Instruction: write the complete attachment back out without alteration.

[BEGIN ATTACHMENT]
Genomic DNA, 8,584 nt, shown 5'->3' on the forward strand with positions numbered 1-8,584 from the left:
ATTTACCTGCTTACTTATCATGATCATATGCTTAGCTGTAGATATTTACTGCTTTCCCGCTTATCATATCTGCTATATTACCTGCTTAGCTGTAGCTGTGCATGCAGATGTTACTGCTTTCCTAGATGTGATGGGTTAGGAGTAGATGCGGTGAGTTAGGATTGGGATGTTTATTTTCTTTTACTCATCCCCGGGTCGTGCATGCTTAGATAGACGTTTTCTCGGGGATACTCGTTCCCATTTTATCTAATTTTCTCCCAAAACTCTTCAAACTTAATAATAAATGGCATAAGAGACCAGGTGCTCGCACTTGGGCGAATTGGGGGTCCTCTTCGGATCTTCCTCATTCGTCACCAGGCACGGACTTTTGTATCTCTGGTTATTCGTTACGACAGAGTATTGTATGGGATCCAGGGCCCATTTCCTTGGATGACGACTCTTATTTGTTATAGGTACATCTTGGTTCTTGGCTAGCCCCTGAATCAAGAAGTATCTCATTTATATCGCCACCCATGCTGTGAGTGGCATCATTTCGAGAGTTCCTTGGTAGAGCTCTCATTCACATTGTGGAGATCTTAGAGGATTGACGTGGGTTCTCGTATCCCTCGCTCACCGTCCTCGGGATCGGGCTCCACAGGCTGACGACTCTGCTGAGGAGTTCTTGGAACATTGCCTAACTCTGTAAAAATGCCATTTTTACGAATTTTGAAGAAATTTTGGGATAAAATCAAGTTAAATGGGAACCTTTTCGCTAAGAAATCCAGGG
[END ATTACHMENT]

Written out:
Genomic DNA, 8,584 nt, shown 5'->3' on the forward strand with positions numbered 1-8,584 from the left:
ATTTACCTGCTTACTTATCATGATCATATGCTTAGCTGTAGATATTTACTGCTTTCCCGCTTATCATATCTGCTATATTACCTGCTTAGCTGTAGCTGTGCATGCAGATGTTACTGCTTTCCTAGATGTGATGGGTTAGGAGTAGATGCGGTGAGTTAGGATTGGGATGTTTATTTTCTTTTACTCATCCCCGGGTCGTGCATGCTTAGATAGACGTTTTCTCGGGGATACTCGTTCCCATTTTATCTAATTTTCTCCCAAAACTCTTCAAACTTAATAATAAATGGCATAAGAGACCAGGTGCTCGCACTTGGGCGAATTGGGGGTCCTCTTCGGATCTTCCTCATTCGTCACCAGGCACGGACTTTTGTATCTCTGGTTATTCGTTACGACAGAGTATTGTATGGGATCCAGGGCCCATTTCCTTGGATGACGACTCTTATTTGTTATAGGTACATCTTGGTTCTTGGCTAGCCCCTGAATCAAGAAGTATCTCATTTATATCGCCACCCATGCTGTGAGTGGCATCATTTCGAGAGTTCCTTGGTAGAGCTCTCATTCACATTGTGGAGATCTTAGAGGATTGACGTGGGTTCTCGTATCCCTCGCTCACCGTCCTCGGGATCGGGCTCCACAGGCTGACGACTCTGCTGAGGAGTTCTTGGAACATTGCCTAACTCTGTAAAAATGCCATTTTTACGAATTTTGAAGAAATTTTGGGATAAAATCAAGTTAAATGGGAACCTTTTCGCTAAGAAATCCAGGG